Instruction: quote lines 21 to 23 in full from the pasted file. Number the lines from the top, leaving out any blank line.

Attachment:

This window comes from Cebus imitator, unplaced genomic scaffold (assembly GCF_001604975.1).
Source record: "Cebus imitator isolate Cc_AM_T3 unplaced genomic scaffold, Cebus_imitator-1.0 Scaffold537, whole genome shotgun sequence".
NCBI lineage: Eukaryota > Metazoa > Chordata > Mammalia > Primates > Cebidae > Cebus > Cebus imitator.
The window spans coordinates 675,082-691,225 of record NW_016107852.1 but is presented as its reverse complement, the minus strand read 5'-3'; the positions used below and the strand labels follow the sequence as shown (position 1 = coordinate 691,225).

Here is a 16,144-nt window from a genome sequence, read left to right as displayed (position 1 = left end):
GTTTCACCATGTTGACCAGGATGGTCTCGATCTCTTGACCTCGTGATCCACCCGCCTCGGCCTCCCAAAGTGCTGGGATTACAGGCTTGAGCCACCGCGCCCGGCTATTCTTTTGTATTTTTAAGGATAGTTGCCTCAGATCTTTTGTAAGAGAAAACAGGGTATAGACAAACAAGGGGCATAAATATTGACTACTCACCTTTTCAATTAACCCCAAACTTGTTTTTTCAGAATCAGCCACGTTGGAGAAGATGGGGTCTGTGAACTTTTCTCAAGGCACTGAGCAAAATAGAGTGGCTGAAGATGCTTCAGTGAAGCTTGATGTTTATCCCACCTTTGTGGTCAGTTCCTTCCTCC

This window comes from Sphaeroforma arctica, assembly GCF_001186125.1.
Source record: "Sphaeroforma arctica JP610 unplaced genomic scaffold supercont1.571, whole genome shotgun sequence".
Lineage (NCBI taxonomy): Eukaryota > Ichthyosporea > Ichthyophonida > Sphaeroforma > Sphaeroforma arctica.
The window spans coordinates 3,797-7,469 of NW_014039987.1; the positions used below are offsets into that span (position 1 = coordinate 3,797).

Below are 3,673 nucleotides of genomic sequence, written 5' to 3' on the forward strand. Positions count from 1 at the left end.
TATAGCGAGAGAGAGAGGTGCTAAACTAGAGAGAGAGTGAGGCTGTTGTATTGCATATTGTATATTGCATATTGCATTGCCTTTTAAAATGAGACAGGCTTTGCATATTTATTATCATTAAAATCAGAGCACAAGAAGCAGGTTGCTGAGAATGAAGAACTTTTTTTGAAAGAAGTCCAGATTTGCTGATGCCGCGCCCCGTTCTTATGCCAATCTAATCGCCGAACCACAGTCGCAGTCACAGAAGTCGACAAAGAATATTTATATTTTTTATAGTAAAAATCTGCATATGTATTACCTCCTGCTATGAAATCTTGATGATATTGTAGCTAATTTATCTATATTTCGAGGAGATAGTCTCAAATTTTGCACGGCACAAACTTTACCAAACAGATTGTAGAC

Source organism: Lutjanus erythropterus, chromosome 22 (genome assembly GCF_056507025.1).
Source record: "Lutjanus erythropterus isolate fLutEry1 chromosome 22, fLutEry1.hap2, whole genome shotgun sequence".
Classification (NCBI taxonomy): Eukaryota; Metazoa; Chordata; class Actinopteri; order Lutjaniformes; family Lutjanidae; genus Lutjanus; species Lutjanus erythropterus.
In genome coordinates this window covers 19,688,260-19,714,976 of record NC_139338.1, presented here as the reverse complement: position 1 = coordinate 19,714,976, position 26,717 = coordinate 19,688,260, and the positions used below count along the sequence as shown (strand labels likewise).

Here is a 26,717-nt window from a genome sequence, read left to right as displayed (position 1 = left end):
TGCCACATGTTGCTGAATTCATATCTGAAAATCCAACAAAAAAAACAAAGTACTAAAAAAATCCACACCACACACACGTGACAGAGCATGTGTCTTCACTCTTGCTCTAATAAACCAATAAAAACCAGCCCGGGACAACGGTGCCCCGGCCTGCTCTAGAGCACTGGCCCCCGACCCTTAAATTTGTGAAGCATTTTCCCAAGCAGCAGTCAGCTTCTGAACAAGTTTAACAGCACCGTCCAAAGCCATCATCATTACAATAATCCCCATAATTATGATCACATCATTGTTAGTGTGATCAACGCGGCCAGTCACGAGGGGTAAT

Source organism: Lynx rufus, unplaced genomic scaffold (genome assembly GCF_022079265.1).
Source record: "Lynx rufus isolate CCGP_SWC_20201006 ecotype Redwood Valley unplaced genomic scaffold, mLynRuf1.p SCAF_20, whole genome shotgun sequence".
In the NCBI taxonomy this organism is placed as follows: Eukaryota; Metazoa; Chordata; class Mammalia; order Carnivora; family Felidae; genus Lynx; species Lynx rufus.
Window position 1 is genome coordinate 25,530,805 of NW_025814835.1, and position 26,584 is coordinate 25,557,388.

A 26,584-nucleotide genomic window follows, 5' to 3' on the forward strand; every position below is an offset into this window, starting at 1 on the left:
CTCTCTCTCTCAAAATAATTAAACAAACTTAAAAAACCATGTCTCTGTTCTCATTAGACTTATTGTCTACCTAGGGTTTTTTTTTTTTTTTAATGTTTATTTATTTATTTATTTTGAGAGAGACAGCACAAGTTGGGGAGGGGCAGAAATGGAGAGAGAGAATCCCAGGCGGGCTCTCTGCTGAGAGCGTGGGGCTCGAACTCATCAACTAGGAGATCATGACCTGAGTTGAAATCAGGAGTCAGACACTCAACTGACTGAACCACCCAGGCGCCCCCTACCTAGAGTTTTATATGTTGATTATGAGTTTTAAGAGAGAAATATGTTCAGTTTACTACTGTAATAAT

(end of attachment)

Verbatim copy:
In the NCBI taxonomy this organism is placed as follows: Eukaryota; Metazoa; Chordata; class Mammalia; order Carnivora; family Felidae; genus Lynx; species Lynx rufus.
Window position 1 is genome coordinate 25,530,805 of NW_025814835.1, and position 26,584 is coordinate 25,557,388.

A 26,584-nucleotide genomic window follows, 5' to 3' on the forward strand; every position below is an offset into this window, starting at 1 on the left: